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The "essence"? Disapprovingly? No. I
simply don't like to see the clarity of
the XML 1.0 specification muddied by attempts
to use XML as a brand name for platforms.
1. XML is a syntax defined by its BNF in the
XML 1.0 specification.
2. XML platforms are software whose definition
depending on the specifications used, can be
both non-standard and unreliable. I said "can be".
3. XML application languages are defined in
terms of the XML 1.0 specification or other
languages derived from it such as XML Schema.
These languages may have platform data models.
4. XML The Brand Name is a term some are
making up to conflate platforms and XML. This
is confusing and wreaks havoc in the non-expert
understanding of XML.
5. Interoperability is a property of platforms,
not specifications or standards. Depending on
the means chosen to interact with a platform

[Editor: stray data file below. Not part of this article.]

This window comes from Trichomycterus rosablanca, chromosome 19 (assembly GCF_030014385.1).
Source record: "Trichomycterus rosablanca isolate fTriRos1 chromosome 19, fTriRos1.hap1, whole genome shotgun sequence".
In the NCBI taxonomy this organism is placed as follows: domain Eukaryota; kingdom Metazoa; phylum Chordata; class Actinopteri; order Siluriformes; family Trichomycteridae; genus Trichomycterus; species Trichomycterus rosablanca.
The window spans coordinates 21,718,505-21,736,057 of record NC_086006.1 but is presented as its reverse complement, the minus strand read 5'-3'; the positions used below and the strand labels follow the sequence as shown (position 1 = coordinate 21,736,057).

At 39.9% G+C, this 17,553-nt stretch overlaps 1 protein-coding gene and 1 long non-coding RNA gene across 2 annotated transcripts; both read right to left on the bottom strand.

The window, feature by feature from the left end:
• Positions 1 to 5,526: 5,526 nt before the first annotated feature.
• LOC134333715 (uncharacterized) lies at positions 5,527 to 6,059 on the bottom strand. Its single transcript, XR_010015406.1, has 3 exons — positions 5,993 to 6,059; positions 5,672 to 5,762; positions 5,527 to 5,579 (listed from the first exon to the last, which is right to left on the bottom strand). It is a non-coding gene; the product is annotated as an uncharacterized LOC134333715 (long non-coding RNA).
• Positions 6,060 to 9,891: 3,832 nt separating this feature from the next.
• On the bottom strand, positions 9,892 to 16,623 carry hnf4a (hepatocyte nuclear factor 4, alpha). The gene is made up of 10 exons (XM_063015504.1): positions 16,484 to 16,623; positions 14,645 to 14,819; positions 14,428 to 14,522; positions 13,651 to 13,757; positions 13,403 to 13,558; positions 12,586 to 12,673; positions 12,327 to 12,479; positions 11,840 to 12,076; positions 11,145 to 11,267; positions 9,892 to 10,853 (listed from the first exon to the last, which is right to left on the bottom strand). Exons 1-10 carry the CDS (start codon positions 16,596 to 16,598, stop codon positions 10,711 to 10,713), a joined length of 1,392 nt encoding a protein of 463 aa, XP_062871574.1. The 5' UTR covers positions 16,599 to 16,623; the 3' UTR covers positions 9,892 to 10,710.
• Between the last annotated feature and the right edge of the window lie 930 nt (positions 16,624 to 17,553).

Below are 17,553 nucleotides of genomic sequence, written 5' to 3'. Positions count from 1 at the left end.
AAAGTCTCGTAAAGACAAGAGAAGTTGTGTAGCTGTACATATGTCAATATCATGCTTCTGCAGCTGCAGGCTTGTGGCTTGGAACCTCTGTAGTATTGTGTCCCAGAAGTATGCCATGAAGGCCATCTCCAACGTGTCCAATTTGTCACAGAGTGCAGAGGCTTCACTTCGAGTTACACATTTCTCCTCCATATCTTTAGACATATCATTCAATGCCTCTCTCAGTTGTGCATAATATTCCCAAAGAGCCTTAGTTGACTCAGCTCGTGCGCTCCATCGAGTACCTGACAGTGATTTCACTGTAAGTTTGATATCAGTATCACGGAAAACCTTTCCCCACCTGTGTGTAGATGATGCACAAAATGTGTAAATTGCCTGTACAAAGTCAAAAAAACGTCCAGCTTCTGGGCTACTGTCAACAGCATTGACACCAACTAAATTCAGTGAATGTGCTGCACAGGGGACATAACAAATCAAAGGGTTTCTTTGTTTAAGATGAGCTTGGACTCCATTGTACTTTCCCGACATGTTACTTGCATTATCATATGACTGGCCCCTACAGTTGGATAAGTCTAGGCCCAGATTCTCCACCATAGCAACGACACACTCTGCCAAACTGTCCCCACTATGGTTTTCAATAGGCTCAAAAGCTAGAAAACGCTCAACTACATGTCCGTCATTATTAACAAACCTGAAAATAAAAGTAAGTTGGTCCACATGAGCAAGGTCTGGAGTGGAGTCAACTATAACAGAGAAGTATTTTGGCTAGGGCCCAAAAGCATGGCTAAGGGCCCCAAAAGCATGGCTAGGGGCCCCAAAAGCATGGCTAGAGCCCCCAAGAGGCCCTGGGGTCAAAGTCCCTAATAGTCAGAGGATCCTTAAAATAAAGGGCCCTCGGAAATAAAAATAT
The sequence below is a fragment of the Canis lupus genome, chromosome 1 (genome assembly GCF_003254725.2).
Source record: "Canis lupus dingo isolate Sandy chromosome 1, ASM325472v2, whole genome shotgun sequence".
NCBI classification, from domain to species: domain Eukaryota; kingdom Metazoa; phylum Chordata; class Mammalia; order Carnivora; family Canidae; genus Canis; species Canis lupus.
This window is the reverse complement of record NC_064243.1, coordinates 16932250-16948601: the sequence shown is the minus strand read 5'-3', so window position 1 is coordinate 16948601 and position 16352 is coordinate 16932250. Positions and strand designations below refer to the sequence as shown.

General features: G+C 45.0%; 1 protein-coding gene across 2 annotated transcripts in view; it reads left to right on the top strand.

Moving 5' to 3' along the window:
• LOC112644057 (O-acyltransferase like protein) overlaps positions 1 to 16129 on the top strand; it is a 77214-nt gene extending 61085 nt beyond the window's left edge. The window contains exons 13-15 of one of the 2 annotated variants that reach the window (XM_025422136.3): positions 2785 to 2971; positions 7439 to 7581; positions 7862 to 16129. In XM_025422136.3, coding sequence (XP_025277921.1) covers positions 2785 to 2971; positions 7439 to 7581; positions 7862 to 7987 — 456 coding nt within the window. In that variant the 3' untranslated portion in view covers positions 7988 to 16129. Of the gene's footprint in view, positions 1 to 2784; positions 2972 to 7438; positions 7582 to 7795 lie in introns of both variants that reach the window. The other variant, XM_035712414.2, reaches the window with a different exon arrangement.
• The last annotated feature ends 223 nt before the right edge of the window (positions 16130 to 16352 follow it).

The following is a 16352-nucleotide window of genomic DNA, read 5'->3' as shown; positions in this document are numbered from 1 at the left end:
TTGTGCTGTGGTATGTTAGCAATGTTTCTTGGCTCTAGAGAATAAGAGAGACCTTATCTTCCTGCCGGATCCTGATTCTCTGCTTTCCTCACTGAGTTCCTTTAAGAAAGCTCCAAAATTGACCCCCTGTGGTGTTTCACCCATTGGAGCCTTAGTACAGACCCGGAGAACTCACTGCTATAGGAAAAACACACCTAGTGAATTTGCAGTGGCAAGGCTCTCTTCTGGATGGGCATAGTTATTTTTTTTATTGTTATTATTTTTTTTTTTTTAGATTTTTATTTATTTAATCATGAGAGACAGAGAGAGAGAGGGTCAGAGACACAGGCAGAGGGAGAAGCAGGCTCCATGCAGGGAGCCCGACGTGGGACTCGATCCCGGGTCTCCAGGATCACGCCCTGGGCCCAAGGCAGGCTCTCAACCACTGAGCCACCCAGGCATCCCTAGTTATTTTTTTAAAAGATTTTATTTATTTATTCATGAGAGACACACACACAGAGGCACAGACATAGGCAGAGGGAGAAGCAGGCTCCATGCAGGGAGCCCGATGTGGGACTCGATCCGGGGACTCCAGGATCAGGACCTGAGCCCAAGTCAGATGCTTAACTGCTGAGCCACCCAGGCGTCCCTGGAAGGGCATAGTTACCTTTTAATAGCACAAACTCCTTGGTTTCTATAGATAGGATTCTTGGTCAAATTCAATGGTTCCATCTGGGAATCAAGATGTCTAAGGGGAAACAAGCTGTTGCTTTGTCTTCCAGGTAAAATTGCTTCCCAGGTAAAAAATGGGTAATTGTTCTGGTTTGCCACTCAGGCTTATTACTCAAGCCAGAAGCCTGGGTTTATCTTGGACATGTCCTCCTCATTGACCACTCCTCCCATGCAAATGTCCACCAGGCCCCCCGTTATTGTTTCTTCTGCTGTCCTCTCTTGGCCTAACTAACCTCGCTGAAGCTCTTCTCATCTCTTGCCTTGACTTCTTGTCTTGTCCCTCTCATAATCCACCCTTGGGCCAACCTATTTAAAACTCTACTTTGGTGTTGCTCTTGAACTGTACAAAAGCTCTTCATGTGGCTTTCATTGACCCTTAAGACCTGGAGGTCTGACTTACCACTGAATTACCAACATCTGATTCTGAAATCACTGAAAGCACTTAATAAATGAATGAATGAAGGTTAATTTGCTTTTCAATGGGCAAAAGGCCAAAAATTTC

and to move information among platforms, interoperability
reliability varies by combinations of platforms. Experience
shows the most reliable means is to rely on the
syntax of the XML 1.0 specification. This is
not to say that other means cannot be reliable
but this varies by combination of particular
platforms and application language data models.
I don't disapprove of the infoset. I do understand
the data model approach to platforms and their
implementation of application languages. But these
are not XML. XML is a syntax specification. It
is not a brand name. Going down that path opens
the door to closed system vendor dominated transactions
and systems. The markup community has worked for
too many years to break the logjam of homogeneous
systems design to stand idly and watch this progress
lost to fuzzy marketing terminology. This I have
From: Mike Champion [mailto:firstname.lastname@example.org]
As Martin Gudgin says in the piece that Len quoted (disapprovingly?)
My objective is very much like Tim's -- to maximize the value of the XML
"brand name". That requires careful consideration of what is of the essence.